2. Materials and Methods

2.1. Plant Genetic Materials

The forty highland sorghum lines used in this study were provided by the International Crops Research Institute for Semi-Arid Tropics (ICRISAT, Kenya) and included various breeding lines, released varieties, and local landraces. Names, origin, characteristics, and subspecies are given in Appendix.

2.2. Experimental Design
2.2.1. Field Trials

Field trials were conducted at two locations (Kachwekano and Zombo) in Uganda during the seasons 2017B and 2018A. Kachwekano (1° 15'S, 29° 57'E, 2,200 m.a.s.l.) located in the highland of South Western Uganda is characterized by a bimodal rainfall pattern and has a sandy clay loam soil with an annual mean temperature of 18°C. Zombo (2° 30’S, 30° 54’E; 1,705 m.a.s.l.) is located in the northwestern (West Nile) Uganda with heavy clay loam soil and has bimodal rainfall pattern (Table 1). At both sites, a 4 × 10 alpha lattice design with three replications was adopted. Each sorghum genotype was planted in four rows per plot, with 2.5 m row length. Spacing within plots was 60 cm × 25 cm. Field levelling and hand-weeding activities were performed following recommended agronomic practices. Seedlings were treated with insecticides to avoid distortion of results due to insect pests, especially shoot flies.

Thirty days after sowing, emergence rate was recorded as the percentage of emerged seedlings, and vigor was scored on scale of 1–9 (1 as poor, 5 as medium, and 9 as excellent). In addition, 10 representative plants per plot were hand-harvested (from the ground), measured for seedling height, and dried at 120°C to determine shoot dry weight per plant (SDW).

2.2.2. Soil-Based Assay

Forty sorghum lines were evaluated for cold tolerance (13°C/10°C) and at normal temperature (25°C/20°C), using a 12/12 h day/night cycle. Temperatures were chosen based on previous studies [11, 17]. A minimal of 300 µE/m2 light intensity was provided (Phillips HPI bulbs), and the day/night period was set at 12 h/12 h to reflect the Uganda’s day-neutral conditions (Table 2). Twenty seeds of each genotype were planted into pots of 35 × 25 × 16 cm at 2 cm sowing depth.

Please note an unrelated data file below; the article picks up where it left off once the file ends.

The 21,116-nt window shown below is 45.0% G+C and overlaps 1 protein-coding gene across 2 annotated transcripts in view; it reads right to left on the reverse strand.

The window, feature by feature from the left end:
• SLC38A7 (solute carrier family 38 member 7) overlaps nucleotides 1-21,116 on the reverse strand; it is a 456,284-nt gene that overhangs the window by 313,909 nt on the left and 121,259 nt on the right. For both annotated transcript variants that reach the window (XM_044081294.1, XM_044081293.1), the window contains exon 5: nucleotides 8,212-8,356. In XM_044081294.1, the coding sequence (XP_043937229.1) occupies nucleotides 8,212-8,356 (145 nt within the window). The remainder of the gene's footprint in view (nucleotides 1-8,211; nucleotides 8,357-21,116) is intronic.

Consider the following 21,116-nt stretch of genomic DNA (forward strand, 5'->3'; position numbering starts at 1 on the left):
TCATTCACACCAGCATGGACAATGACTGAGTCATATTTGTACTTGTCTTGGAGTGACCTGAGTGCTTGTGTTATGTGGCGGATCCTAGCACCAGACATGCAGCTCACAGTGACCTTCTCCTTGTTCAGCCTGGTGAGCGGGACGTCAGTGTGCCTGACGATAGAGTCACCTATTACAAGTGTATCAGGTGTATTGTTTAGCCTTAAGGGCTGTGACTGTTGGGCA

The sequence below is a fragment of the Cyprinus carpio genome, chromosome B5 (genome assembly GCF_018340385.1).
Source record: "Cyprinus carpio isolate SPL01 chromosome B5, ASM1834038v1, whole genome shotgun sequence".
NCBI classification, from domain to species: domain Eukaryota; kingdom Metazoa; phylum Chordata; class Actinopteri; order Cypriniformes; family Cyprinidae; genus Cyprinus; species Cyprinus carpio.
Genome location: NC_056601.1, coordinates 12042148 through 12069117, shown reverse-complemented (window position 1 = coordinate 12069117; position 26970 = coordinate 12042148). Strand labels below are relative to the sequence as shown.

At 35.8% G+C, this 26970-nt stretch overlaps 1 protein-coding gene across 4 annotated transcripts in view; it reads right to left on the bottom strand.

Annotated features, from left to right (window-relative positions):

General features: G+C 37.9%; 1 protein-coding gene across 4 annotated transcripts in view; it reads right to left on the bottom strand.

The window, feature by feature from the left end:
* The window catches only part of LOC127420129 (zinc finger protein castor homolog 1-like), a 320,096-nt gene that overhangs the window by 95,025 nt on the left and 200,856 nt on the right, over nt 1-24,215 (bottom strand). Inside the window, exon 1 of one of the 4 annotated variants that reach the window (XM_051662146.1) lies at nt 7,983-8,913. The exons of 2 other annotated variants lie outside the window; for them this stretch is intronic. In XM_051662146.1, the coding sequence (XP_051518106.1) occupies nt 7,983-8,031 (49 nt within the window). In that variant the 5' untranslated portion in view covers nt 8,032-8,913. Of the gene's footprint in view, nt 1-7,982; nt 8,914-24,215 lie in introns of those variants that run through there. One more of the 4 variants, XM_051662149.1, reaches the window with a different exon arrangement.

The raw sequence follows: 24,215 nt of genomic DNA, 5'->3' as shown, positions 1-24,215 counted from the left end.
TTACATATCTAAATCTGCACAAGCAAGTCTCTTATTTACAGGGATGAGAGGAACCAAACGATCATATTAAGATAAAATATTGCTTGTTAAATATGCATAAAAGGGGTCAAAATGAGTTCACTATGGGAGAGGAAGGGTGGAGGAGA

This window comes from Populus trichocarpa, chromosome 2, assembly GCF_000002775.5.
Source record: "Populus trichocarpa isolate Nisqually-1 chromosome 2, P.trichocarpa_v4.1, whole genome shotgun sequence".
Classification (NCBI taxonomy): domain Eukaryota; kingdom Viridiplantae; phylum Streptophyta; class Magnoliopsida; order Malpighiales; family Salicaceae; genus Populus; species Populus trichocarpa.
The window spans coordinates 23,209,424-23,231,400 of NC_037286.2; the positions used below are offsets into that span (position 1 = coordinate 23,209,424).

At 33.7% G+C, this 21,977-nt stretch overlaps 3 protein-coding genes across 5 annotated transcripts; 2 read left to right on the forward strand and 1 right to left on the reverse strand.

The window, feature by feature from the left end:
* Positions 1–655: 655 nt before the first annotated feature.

A randomized complete block design was used with various replications for each experiment (Table 2). After 30 days under cold stress, vigor (scale: 1 as poor, 5 as medium, and 9 as excellent) and emergence rate were assessed. Newly emerged seedlings were counted daily, while final emergence was determined on the 30th day after sowing. Emergence index was determined by using the following formula as described by Smith and Millet [18]:where Ej is the number of newly emerged seedlings on day j, Dj is the number of days after planting, and E is the final seedling stand.

Five randomly selected plants per pot were harvested and rinsed with distilled water to measure shoot length (SL) and primary root length (PRL). Shoot length was measured as the distance from the ground to the longest leaf tip, while the primary root length was determined as the length from the ground to the end of the primary root tip. Afterwards, the total shoot and root matter of the five previously selected plants were dried at 120°C and weighed to determine the average shoot dry weight (SDW) and root dry weight (RDW) per sorghum line.

2.2.3. Filter Paper-Based Assay

Filter paper assay was conducted in order to analyze germination of sorghum seeds under both optimum and cold stress conditions. The seeds of sorghum genotypes were surface sterilized with 70% ethanol, followed by 5% sodium hypochlorite, and washed with distilled water. One hundred seeds were then placed on 15 cm diameter Whatman filter paper in 16 × 2 cm Petri dishes. Two sets of experiments were prepared in the growth room under complete darkness, whereby the first set was placed in the controlled cold room at a constant day and night temperature of 12°C (cold treatment) and the second set at 25°C (optimum temperature). Five milliliters of distilled water were added in each Petri dish after every two days to permit seed germination and maintain the optimum moisture content [19, 20]. Both sets were randomized in a complete block (RCB) design with two replications. Data on germination were recorded on the 7th day for the optimum temperature and on the 14th day for the cold treatment. A germinated seed was recorded when the radicle or coleoptile had extended at least 1mm beyond the seed coat [13]. Germination percentage was determined by dividing the total number of germinated seeds by hundred. The data for germination were transformed by applying arcsine transformation methods [21].